The controversy surrounding the 33-year lease for an 8,700-acre nucleus estate used by Mumias Sugar Company for cane development is now before the National Assembly, amid a legal case initiated by affected families seeking to repossess the land.
At the centre of the row are families — locally referred to as Abahuyi (Luhya word for immigrants) — battling to resettle on the land after the lease granted to the miller expired in 2001.
Some 649 families from Mumias are battling to get back the land. They argue that the miller had not sought an extension of the lease and that they were yet to be compensated by the government.
Abahuyi are a group of families from the Wanga community who are said to have been moved from their homes in the early 1970s to create room for the nucleus estate.
Area MP Benjamin Washiali has asked Agriculture Cabinet Secretary Mwangi Kiunjuri to provide a detailed statement to the National Assembly on the status of the nucleus estate and shed light on the government’s plans after the expiry of the lease.
The MP, who raised the issue on the floor of the House, is seeking answers to plans for leasing out of the nucleus farm to third parties by the management of the financially struggling sugar miller.
Mr Washiali further wants the government to clarify whether the land has been transferred from individual ownership to the Mumias Sugar Company.
Mr Washiali raises the issue of whether the miller has a right to lease the land to third parties without the knowledge of its owners.
“Could the CS also confirm whether the Mumias Sugar Company Limited is interested in the nucleus land for purposes of cane development and, if not, when will the Cabinet Secretary commence the process of ensuring that the said land reverts to its original owners?” Mr Washiali posed.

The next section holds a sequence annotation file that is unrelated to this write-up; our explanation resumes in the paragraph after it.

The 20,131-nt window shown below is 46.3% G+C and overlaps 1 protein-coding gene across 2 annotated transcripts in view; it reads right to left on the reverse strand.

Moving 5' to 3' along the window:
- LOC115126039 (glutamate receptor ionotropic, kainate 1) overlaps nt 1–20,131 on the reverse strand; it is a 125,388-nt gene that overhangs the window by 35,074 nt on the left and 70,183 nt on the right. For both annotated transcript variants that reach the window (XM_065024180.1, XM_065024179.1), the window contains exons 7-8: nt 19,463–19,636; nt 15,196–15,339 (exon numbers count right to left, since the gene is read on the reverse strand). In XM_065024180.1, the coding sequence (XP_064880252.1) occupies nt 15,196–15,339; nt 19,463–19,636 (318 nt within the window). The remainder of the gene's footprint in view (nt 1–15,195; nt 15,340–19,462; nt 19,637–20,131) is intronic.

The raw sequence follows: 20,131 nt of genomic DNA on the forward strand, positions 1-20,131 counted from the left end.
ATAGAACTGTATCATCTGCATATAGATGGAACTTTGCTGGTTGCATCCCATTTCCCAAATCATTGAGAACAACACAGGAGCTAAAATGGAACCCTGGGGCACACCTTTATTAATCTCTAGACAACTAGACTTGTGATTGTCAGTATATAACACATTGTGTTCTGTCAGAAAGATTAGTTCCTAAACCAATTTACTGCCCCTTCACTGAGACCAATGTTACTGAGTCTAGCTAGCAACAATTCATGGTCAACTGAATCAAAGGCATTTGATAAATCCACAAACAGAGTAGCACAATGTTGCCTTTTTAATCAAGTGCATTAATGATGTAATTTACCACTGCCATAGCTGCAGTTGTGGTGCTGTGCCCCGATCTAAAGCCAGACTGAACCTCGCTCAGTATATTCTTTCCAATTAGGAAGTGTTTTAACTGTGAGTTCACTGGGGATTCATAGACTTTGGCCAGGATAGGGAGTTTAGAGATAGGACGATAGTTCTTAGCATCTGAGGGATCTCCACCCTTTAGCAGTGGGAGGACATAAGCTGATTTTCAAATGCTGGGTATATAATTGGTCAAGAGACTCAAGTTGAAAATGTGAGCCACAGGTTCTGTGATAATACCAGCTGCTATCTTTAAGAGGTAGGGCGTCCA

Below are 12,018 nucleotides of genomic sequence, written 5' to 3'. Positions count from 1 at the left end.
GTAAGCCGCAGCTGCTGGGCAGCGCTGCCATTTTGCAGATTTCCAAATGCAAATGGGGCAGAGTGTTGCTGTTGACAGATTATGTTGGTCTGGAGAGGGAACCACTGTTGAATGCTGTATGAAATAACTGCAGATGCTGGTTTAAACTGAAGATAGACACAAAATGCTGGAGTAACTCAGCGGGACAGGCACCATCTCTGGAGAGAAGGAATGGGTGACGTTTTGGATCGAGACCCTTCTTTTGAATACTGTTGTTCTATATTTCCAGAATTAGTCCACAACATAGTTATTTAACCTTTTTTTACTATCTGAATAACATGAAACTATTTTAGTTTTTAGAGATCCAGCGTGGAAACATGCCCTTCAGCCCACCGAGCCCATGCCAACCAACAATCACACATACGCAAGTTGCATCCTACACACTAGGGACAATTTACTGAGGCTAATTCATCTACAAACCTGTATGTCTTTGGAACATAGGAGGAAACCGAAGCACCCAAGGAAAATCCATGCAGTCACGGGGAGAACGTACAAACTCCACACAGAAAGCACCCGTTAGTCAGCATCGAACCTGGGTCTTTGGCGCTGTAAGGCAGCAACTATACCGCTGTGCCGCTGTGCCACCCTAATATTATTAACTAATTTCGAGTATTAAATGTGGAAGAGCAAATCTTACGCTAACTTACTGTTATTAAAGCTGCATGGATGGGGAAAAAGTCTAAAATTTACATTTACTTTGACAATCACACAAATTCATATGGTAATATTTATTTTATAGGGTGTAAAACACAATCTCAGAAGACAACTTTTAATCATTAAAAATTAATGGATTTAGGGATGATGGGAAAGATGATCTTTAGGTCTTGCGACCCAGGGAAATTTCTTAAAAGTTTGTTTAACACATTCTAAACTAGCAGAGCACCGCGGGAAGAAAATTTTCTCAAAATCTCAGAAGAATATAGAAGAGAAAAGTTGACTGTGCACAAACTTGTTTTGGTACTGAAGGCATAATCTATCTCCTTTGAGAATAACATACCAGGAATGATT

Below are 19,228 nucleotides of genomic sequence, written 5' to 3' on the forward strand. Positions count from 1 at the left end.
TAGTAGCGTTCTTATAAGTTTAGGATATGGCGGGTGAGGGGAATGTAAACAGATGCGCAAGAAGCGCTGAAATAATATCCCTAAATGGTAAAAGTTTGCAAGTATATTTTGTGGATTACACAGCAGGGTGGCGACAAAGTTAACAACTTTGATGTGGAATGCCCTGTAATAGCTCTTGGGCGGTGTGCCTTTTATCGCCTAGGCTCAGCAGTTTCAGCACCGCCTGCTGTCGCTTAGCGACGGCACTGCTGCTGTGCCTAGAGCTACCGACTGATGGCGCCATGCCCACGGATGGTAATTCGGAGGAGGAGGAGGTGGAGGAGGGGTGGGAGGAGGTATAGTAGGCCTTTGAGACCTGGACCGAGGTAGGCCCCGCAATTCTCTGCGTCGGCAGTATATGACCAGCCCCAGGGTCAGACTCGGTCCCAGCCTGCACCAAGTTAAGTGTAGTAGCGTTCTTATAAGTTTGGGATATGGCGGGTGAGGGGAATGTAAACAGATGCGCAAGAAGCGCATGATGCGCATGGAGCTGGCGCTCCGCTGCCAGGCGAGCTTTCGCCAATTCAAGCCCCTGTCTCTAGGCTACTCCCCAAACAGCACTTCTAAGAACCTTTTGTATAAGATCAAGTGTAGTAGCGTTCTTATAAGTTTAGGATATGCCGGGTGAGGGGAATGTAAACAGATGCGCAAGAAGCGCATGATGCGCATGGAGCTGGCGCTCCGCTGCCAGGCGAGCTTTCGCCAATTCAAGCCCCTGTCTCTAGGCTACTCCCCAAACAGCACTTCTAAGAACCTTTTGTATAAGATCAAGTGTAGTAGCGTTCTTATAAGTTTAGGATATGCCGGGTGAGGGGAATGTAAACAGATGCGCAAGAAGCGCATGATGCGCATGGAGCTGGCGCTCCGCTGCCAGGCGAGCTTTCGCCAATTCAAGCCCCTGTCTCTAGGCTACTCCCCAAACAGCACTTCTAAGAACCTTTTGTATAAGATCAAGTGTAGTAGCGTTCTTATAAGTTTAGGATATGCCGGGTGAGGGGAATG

The Speaker referred the matter to the departmental committee on Agriculture and Livestock.
There had been speculation that a leading private miller from Kakamega County had placed a bid for the lease of the nucleus estate after Mumias announced plans to lease out non-core assets, including a water bottling plant and the nucleus estate.
But Kakamega Governor Wycliffe Oparanya opposed the move and formed a 13-member committee to come up with a revival plan for the ailing miller.
Mumias Sugar has been using the nucleus estate for cane development to ensure supply of raw material to sustain milling operations.
A case filed by the families is currently pending before a Kisumu court.
Last week, the chairman of the affected families, Mr Kassim Wangalwa, the group’s secretary Mohammed Rajab and other officials were in Kisumu to meet the lawyer representing them in the matter.
“We were expecting the matter, which has been dragging in court for the past 11 years, to resume but unfortunately our lawyer is bereaved and we will be back in two weeks,” said Mr Rajab.
The Abahuyi, through the Abahuyi Mumias Nucleus Association, have vowed to fight until they get back their land.
“We are in possession of the title deeds for the land and copies of the original agreement which was drawn during the lease of the land. We are tired of being taken in circles about this matter,” said Mr Rajab.
As they spoke, professionals from Western Kenya supported ongoing efforts by the Kakamega County government to develop a revival plan for Mumias Sugar.
The professionals, who include Mombasa lawyer Francis Kadima and former MP and minister Prof Amukowa Anangwe, said a credible team should be picked to steer the debt-ridden miller through the difficult revival phase and get normal operations back on track.
They recommended that the firm’s leadership should comprise experienced professionals who will not be influenced by cartels in the sugar industry.
Mr Kadima and Prof Anangwe said the decision taken by Governor Oparanya to appoint a task force to protect public assets at Mumias Sugar and come up with a revival strategy was a step in the right direction.
Mr Kadima said a proper cane development programme should be developed to ensure adequate supply of cane. “We need to win the confidence of the dejected farmers who have abandoned sugar farming for other crops because of the delayed payments and poor prices,” said Mr Kadima.